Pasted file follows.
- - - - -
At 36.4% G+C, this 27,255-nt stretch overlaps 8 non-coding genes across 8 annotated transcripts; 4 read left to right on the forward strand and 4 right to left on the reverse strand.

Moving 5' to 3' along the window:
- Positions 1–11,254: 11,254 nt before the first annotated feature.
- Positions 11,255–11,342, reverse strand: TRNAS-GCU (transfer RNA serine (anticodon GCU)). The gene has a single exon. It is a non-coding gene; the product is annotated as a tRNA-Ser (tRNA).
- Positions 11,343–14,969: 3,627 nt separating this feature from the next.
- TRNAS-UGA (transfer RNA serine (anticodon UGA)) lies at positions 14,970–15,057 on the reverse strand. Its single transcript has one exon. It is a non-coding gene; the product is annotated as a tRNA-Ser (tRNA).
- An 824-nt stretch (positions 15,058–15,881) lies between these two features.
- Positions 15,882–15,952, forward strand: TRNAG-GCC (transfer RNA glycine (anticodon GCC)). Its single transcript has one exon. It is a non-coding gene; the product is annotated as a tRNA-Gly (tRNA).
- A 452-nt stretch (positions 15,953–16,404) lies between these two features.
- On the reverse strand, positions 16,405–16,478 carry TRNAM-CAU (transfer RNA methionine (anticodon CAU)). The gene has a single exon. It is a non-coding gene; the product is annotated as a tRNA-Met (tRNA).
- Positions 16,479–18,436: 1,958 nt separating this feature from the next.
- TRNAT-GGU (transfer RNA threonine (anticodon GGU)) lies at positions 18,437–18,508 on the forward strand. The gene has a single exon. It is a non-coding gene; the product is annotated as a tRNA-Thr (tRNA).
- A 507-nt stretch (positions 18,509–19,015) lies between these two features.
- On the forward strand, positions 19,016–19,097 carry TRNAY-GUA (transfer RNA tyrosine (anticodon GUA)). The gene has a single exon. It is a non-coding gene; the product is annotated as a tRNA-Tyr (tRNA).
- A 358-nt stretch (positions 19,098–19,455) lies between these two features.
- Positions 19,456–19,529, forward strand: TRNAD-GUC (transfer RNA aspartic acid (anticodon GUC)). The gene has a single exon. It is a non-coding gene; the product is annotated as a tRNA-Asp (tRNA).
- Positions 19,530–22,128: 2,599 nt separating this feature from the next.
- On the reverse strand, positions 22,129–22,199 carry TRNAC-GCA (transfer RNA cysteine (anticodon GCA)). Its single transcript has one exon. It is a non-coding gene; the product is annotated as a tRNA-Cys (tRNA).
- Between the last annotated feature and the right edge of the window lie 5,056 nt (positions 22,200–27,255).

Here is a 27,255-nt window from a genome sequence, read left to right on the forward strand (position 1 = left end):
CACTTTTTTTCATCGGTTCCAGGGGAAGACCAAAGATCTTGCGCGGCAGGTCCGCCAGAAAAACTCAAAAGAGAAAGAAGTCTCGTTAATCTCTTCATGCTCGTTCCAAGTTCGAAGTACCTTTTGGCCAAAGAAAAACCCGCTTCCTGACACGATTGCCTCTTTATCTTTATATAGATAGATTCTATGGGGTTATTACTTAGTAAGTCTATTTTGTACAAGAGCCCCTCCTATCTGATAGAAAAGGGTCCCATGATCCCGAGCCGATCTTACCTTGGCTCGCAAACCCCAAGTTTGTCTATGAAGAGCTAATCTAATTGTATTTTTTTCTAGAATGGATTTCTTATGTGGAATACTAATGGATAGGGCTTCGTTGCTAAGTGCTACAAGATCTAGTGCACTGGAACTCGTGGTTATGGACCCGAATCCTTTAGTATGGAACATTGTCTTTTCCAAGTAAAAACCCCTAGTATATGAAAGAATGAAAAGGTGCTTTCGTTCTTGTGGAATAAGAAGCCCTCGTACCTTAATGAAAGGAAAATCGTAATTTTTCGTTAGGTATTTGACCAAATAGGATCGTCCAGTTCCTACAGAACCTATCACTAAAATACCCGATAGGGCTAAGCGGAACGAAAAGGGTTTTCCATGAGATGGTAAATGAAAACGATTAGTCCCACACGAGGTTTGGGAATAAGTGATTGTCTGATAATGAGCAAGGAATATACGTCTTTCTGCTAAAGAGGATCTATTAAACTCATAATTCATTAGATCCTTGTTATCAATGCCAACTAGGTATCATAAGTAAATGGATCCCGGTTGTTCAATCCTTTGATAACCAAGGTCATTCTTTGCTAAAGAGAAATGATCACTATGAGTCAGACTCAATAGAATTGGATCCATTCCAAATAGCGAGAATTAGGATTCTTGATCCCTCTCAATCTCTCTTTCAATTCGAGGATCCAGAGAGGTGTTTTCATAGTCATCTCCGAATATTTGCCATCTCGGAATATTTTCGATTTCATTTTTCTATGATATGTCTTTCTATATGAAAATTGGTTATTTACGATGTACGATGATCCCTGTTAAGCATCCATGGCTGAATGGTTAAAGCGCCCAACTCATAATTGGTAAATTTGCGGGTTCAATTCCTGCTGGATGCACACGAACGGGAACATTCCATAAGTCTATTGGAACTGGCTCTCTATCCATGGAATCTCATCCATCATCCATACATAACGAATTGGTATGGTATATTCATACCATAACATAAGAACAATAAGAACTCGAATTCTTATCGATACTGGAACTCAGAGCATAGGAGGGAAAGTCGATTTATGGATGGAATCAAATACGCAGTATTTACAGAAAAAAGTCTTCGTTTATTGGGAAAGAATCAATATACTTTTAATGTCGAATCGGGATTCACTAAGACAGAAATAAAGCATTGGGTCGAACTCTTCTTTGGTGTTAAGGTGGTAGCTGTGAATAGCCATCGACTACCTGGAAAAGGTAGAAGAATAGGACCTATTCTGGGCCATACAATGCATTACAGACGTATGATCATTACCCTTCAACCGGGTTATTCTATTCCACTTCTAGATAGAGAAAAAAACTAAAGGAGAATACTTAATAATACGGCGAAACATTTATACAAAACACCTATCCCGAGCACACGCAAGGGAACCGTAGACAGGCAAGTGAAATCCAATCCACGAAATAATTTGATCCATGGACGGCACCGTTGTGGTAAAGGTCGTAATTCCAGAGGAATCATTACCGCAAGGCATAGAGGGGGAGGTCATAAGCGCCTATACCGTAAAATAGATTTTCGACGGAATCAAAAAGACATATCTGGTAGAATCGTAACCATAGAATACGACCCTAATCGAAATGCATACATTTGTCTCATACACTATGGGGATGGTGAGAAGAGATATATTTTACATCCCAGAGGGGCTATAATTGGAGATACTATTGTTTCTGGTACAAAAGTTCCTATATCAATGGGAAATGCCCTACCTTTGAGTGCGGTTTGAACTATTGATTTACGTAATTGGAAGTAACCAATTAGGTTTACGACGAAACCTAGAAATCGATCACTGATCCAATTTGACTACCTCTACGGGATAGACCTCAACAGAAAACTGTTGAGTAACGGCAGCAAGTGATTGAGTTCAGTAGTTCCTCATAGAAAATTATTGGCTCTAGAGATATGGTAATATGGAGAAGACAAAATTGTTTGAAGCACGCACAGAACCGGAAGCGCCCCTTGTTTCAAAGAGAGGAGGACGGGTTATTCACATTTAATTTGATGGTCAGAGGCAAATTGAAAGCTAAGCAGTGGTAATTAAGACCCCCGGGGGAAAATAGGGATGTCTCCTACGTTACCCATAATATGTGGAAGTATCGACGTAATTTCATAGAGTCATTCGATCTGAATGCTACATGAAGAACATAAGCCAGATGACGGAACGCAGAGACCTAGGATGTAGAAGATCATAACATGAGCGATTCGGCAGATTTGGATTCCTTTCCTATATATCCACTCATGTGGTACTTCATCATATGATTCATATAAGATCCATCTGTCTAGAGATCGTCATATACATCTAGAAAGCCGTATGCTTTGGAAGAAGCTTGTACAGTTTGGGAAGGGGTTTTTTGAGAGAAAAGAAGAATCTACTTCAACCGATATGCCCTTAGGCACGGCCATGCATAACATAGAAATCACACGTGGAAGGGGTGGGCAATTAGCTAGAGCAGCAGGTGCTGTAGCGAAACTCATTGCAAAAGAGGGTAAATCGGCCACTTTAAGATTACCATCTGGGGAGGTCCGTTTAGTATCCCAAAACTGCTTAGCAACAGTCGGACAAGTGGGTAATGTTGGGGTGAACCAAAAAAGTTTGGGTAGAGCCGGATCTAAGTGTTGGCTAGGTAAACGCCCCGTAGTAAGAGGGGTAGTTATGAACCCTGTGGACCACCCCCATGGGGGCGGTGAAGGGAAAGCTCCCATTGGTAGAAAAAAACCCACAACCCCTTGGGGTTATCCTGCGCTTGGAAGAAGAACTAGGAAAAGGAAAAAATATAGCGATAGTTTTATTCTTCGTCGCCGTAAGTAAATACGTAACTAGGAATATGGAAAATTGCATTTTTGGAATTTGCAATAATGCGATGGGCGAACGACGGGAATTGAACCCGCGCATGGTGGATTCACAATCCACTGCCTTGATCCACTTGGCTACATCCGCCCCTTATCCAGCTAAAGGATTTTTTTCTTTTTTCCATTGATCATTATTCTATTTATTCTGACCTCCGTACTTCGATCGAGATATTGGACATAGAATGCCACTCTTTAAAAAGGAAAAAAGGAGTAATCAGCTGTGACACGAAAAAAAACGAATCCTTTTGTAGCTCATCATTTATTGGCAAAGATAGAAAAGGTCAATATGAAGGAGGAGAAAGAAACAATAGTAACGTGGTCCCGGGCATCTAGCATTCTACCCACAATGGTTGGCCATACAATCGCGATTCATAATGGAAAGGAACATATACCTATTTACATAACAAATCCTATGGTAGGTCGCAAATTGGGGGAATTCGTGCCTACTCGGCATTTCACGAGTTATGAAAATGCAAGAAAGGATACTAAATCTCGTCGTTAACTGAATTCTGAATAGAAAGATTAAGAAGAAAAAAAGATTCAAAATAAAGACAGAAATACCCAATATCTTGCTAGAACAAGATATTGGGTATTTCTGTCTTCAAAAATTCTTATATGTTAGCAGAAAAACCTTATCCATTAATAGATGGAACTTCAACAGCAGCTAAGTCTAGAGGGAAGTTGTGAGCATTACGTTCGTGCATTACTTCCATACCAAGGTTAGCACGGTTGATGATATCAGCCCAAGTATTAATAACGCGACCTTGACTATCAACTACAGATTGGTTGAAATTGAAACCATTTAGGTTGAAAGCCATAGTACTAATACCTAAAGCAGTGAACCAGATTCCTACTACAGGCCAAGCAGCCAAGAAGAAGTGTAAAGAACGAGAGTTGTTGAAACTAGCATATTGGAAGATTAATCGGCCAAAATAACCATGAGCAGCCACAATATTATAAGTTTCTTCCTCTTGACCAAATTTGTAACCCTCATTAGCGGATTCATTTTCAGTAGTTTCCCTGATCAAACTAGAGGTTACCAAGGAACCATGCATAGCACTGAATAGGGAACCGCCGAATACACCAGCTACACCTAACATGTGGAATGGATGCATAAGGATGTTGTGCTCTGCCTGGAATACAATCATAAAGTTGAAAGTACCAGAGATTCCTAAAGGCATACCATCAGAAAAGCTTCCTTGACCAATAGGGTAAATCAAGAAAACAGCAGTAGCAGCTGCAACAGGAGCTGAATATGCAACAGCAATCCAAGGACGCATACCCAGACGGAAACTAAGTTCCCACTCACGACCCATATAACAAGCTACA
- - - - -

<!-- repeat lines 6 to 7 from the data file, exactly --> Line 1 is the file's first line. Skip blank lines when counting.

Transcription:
- TRNAS-UGA (transfer RNA serine (anticodon UGA)) lies at positions 14,970–15,057 on the reverse strand. Its single transcript has one exon. It is a non-coding gene; the product is annotated as a tRNA-Ser (tRNA).
- An 824-nt stretch (positions 15,058–15,881) lies between these two features.